Monday, December 12, 2011


I wrote a guest blog a few months back about the benefits of using a system I call Road Mapping to write a novel. Road Mapping is creating a detailed outline of a novel prior to writing it. This is how I've always written my books. I am a  planner. I love to make lists. I love to know exactly where I'm going before I begin my journey.

Some people did not agree with my point of view on this. Writers tend to fall into one of two categories: Planners (like me) and Pantsers. Pantsers are writers who just start writing and see where the story leads them. Of course, they may have some good ideas to get them started, but they don't follow an outline. They follow their hearts. Feelings run strong in both camps, sometimes too strong.

After reading a couple of comments about my post defending the Pantser way of doing things, I decided that to be fair, I really needed to try writing a novel without a safety net -- just once. So I did. This summer I set a goal. I would write every day for 90 days. All I knew ahead of time was the book's basic premise (I had no idea what the plot would be) and that the finished product would be a 50,000 word young adult paranormal novel.

So I set off without a map, without an outline, without any idea where this would end up. I wrote every day for about an hour, and by September I had a finished manuscript. So, I can honestly say that I've written novels using both the Pantsing and the Planning methods. Here are my thoughts on them both.

Pantsing gave me results faster than Planning has. My other novels all took around a year to write, including the planning stages. My pantsed novel took three months.  The amount of time I'm spending in revision is about the same.  This is not what I expected, because I thought my pantsed novel would be full of holes and need to have significant patch ups. It hasn't needed any more repair work than my planned novels.

I found that while my planned novels were easier to actually sit down an write because I knew exactly what I wanted to write by the time I turned on my computer, the actual process of figuring out the plot was the same. I still mulled it over in my brain, still dreamed about it, still got excited when I figured things out. The only difference was that in one case I jotted down my thoughts first, and in the other I went straight to writing the text.

Well, of my plotted novels, one is being published in May. Another won 1st place in a contest and has garnered some great attention in another. My pantsed novel has already drawn attention from both a publisher and an agent. So, I have to say pantsing did not diminish the quality of the finished product.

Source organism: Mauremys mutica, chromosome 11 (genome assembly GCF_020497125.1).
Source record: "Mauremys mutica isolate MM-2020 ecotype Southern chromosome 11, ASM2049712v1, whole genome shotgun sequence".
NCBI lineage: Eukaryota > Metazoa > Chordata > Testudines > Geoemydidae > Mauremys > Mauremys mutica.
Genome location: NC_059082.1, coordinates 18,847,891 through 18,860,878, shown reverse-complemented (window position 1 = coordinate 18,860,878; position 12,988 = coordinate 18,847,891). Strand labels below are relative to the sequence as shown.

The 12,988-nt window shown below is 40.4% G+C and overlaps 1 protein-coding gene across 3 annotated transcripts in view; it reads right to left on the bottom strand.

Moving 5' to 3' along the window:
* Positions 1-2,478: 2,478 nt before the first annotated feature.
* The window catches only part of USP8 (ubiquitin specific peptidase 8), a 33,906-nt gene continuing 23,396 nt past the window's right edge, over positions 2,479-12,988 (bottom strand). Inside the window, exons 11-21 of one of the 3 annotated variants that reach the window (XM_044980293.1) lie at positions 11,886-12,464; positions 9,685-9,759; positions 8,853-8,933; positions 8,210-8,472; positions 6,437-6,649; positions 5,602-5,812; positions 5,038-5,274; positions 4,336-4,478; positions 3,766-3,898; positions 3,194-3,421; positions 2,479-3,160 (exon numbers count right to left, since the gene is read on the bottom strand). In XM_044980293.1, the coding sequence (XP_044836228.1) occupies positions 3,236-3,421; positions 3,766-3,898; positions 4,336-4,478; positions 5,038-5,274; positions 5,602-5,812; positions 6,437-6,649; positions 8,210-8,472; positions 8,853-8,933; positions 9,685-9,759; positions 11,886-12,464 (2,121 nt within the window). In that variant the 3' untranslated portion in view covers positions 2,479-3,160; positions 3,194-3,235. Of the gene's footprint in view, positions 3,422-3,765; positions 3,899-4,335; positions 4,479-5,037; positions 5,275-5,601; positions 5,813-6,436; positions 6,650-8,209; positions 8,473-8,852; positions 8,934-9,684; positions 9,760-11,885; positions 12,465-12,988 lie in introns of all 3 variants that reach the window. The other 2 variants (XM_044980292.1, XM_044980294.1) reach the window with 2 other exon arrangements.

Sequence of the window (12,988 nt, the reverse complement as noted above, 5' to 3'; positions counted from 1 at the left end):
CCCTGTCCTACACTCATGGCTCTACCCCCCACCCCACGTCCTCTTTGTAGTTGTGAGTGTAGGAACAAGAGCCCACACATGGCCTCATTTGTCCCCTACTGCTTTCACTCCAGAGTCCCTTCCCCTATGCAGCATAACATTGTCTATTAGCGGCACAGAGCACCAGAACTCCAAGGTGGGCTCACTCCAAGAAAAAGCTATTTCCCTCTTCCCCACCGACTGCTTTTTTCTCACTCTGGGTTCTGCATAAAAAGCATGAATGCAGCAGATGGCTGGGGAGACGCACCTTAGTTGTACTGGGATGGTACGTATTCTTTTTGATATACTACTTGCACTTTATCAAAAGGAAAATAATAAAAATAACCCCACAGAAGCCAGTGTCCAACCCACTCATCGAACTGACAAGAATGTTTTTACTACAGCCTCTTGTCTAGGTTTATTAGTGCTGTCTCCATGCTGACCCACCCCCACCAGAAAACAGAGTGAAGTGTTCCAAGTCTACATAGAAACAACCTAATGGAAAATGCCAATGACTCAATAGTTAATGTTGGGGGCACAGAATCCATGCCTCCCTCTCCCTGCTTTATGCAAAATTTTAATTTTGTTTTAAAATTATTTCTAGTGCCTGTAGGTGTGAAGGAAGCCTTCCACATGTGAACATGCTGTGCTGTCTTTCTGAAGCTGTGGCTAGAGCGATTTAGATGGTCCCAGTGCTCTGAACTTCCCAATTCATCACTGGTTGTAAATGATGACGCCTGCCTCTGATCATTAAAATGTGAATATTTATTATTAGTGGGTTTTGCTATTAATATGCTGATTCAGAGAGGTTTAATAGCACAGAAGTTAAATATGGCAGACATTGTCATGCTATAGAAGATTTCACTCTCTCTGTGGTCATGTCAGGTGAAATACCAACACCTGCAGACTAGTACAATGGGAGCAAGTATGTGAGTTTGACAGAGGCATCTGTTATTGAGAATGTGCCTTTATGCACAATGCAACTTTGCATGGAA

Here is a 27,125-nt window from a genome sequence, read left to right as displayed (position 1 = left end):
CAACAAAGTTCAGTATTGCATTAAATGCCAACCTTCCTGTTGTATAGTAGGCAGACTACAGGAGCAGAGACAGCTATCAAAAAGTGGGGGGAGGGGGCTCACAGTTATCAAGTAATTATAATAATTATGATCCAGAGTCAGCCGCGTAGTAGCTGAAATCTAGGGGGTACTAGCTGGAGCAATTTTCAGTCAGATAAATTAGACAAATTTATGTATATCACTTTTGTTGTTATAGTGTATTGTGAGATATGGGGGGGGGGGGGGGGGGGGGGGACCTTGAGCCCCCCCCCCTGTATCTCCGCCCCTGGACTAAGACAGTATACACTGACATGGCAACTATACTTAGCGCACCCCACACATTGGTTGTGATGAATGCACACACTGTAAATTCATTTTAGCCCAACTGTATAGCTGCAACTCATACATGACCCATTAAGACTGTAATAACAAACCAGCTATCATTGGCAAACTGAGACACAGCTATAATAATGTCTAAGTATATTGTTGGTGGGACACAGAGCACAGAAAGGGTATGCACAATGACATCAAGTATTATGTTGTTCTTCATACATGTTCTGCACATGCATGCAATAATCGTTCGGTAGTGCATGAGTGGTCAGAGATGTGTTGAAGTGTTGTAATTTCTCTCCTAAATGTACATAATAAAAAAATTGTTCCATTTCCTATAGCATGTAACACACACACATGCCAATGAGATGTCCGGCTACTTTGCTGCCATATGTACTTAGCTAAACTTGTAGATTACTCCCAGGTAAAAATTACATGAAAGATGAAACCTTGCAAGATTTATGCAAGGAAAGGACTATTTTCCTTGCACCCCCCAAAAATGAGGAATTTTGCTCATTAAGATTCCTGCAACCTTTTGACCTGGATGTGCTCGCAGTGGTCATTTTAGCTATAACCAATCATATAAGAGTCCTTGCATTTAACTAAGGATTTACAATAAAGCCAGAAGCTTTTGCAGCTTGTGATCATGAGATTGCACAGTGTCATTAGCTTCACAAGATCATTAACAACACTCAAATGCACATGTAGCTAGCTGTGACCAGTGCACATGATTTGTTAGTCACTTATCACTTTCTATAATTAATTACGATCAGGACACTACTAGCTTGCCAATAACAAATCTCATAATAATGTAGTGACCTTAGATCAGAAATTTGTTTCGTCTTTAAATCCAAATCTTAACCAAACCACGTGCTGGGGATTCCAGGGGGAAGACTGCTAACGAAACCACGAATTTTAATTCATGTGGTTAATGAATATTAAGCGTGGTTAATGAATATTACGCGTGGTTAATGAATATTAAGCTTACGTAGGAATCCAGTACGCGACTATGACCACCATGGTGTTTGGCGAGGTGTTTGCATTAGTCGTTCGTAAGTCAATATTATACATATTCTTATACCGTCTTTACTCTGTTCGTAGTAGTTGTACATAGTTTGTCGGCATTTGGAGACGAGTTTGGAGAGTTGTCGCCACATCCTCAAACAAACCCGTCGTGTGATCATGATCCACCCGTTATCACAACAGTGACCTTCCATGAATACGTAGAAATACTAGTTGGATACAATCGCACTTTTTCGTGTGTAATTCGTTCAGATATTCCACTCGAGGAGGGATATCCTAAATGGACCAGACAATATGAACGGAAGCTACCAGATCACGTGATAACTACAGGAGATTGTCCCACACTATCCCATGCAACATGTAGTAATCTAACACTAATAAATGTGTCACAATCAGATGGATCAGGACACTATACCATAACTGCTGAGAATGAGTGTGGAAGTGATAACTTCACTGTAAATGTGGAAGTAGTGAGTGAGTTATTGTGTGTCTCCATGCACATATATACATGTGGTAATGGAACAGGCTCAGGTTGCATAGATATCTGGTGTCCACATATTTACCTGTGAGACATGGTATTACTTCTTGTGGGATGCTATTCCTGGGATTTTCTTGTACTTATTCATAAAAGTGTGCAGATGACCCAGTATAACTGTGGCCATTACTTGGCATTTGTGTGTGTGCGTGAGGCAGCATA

I am left on the fence on this one. I can no longer say one method is better than the other. I've done them both and had success with both. I think in the future I may not rely so heavily on outlining as I once did. But I do like to know where I'm going in a story, even it's just in my head. But I may very well try my hand at winging it again one of these days, just for the fun of it.


  1. Okay, obviously I need to get more "blog" savvy since I have commented and lost the comment twice--but I REALLY want to respond so....
    With my first novel, "One Night With a Rock Star," I was totally a pantser although I had a general overview--we'll call it an aerial view--of the story, major plot points and where it ended up.
    In writing "The Fall," I ended up writing a series of summary paragraphs, kinda like scenes from a storyboard, until after 40 days or so I had a complete summary of the novel. Then, over the next six months or so, I fleshed out that first draft. There was still room to "breathe" creatively with the storyboard "planner" approach since characters and emotions still surprised me kinda like... life! (ya know, "Life happens when you made other plans."John Lennon)
    Therefore, Laurisa, I'm not going to help much because I like both approaches and plan on doing a sort of mishmash of planner/pantser since both have advantages I want to... take advantage of ;)
    And I hate being put in a box!


    www dot chanakeefer dot com

  2. Wow, Laurisa! This is so cool! I think each writer needs to do what works best for them. As for me, I'm a limited plotter. I have a general idea where I'm going, and I prepare index cards, but I leave myself lots and lots of room to play. I guess it's the best of both worlds! Good luck to you on that new manuscript :D

  3. Kudos on the success you're having with both types of books! But I am a plotter, for sure. Pantsing scares me. I fear the blank page when I don't have an outline to refer to -but I am not afraid to deviate from the plan when I feel drawn from it. So I think there's a way to have a "pantsing" experience when you're plotting. :)

  4. Thanks, everyone. Yep. I'm in the middle of "plotting" the rest of my fantasy series. I have to because I've got three more books to write and I want to make sure they don't contradict each other.

  5. I think some stories lend themselves better to one camp or another. I like to say I pants within the plan, sort of like taking the side roads instead of the Interstate.

  6. Interesting experiment, Laurisa, and very interesting results!

    I have no idea what to call myself, truly, as I love to plan (I'm nuts with character charts and monopolize conversations with writer friends until I'm SURE of my plot) but once I start writing, it's all up to the characters. Once I hear their voices, the story is not my own anymore. So I guess I'm both...? LOL

  7. Hi Laura. I think I'm more like you in that I do a lot of planning, but let my characters take the reins during the actual writing process. I like to know where I'm going to end up, but sometimes the process of getting there ends up being different than what I anticipated. Thanks for you comment!